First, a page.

I found myself last year in a Holiday Inn in Toronto surrounded by Stoics. It was Stoicon 2017, and for an entire autumn Saturday, I and 400 other fans of this ancient Greek philosophy sought to bring our wills in accord with nature.

Begun in Athens around 301 B.C., Stoicism teaches you to ignore things outside your direct control. Parental pressure, your reputation in the world, that story in the news that fills you with dread? Forget them. Focus on moderating your passions and desires, and accepting the present moment as it is. This is what thinkers like Epictetus, Seneca the Younger, and, perhaps most famously, the Roman Emperor Marcus Aurelius espoused.

Stoicism has been more than just an intellectual interest for me. It's been an effective strategy in dealing with frustration and perceived slights. Like so many adherents' introduction to the philosophy, I was in college when I first came across Stoicism. I quickly found myself obsessed, buying translations of Marcus Aurelius and Seneca, as well as a book called The Art of Living, a brief primer on the thought of Epictetus written by Sharon Lebell. The effect was near-instant. My anxiety about getting rejected for internships? Gone. Even public speaking, which had filled me with terror, became easier to endure when I took the Stoic point of view. Why did I care what a classroom thought of my presentation? Their reaction was under their control, not mine.

Then came the inevitable intellectual wandering. As passionate as I was initially, I eventually stopped living by the Stoic code. The lessons of Epictetus became mere abstractions. Going to Stoicon was an opportunity to reacquaint myself with this practical philosophy, and my ability to deal with the frustrations of daily life. Post-college adulthood, with all its uncertainty, seemed as good a time as any to attend.

Organized by the Modern Stoicism organization, last year marked Stoicon's fourth iteration. It's not exactly Comic-Con for Stoics — no one suited up as Marcus Aurelius (though some of the speakers seemed to be on a first name basis with him). But it was still brimming with passionate fans, a good many of whom had traveled to be there from the United States and even overseas.

As Greg Sadler, the editor of Modern Stoicism's blog Stoicism Today, told me, the attendees "are all over the proverbial map." They were indeed from all walks of life — I encountered school administrators, entrepreneurs, even retirees. One older gentleman, for instance, talked about how he used Stoicism to keep calm after being cut off in Toronto traffic.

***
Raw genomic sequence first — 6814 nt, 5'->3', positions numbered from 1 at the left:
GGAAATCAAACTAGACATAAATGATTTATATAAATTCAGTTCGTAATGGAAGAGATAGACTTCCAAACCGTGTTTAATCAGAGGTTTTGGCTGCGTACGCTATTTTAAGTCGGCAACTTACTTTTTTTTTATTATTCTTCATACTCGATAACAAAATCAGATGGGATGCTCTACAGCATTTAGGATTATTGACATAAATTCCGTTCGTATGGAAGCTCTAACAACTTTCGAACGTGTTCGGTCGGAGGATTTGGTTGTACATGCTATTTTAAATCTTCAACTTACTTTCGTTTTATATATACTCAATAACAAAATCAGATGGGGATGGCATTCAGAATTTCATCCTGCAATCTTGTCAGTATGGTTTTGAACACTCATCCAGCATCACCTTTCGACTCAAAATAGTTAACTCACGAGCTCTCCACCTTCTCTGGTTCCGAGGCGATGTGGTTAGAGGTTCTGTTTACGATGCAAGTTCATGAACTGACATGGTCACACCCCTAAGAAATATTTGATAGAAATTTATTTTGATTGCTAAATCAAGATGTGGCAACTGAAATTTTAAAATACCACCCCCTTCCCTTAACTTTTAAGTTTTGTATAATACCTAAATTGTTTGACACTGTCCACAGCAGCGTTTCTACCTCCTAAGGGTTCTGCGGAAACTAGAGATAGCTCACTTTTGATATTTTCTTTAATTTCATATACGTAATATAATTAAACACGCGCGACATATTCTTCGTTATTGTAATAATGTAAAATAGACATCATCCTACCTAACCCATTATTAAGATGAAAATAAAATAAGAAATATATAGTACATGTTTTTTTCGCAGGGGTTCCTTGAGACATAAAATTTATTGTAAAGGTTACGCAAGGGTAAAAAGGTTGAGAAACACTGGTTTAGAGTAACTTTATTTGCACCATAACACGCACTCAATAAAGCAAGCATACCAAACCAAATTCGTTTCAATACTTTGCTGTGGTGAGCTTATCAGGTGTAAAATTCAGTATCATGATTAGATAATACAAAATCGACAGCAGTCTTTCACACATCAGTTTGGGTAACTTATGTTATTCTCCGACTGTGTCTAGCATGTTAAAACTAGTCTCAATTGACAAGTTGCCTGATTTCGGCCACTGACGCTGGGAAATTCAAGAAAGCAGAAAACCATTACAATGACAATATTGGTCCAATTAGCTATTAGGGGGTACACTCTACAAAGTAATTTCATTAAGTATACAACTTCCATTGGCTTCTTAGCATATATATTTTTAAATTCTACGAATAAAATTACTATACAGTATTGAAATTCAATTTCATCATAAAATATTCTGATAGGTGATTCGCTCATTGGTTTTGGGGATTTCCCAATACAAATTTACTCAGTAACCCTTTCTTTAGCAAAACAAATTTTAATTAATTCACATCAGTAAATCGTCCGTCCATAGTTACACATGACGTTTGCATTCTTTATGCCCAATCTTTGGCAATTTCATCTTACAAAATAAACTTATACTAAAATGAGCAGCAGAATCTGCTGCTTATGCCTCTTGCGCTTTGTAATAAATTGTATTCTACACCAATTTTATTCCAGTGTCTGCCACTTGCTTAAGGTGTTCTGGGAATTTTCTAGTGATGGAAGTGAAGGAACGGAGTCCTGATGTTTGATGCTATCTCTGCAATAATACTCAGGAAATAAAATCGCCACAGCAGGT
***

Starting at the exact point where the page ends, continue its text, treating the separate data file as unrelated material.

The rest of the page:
If that sounds like something you'd learn in an anger management class, you wouldn't be wrong. In fact, one notable part about the conference was how many therapists were in attendance. I talked to one — Tim LeBon, a psychotherapist for the U.K.'s National Health Service — over coffee. LeBon traced the intellectual bridge between the Stoics and the pioneers of modern therapy (and in particular what's known as cognitive behavioral therapy). He noted that the latter homed in on the Stoic idea that "how you think affects how you feel" and "made a whole evidence-based technology of it."

"There are some things that you can control, but most of things you can't," LeBon explains. "And if you can't control things, what should you do about it? And the Stoics say, 'well, there's no point in worrying about something you can't control then. You've only got a certain amount of energy, so let's make it about the stuff you can control.'"

Wise words, but easier said than done. That's where Stoicon's lectures and workshops came in handy.

Conference organizer Donald Robertson, himself a therapist, gave a helpful introduction to Stoicism in his opening address, setting a welcoming tone for those new to the philosophy. Another speaker, Chuck Chakrapani, recounted how reading Marcus Aurelius as a teenager helped him to better deal with annoying people, just as the emperor himself had done two millennia ago. The most powerful address was by Sharon Lebell, the same author whose book I read voraciously in college, who talked about how Stoicism helped her come to terms with tragedy. "Epictetus saved my life," she said.

After the day's lectures, attendees were given the option of several parallel working groups. LeBon co-led "Stoicism and Values Clarification." I sat for Sadler's "Dealing with Difficult People at Work," where we identified common types of troublesome co-workers (chronically negative types, the domineering, the incompetent, etc.) and discussed useful Stoic strategies for dealing with them — like recognizing that your own efforts are the only thing you can truly control.

By the time classics professor Margaret Graver gave the keynote address signaling the end of the conference, it was clear that Stoicon had made an impression worth assenting to. As Marcus Aurelius writes in his Meditations, "Each of us lives only in the present moment, a mere fragment of time: The rest is life past or uncertain future." Stoicon was a day worth savoring, reminding me why I'd been so attracted to the philosophy in the first place.

Stoicism has been of use to many beset by mental torment. When the mind provides no relief, one may be served well by checking out Marcus or Epictetus or Seneca. Or going to this year's Stoicon.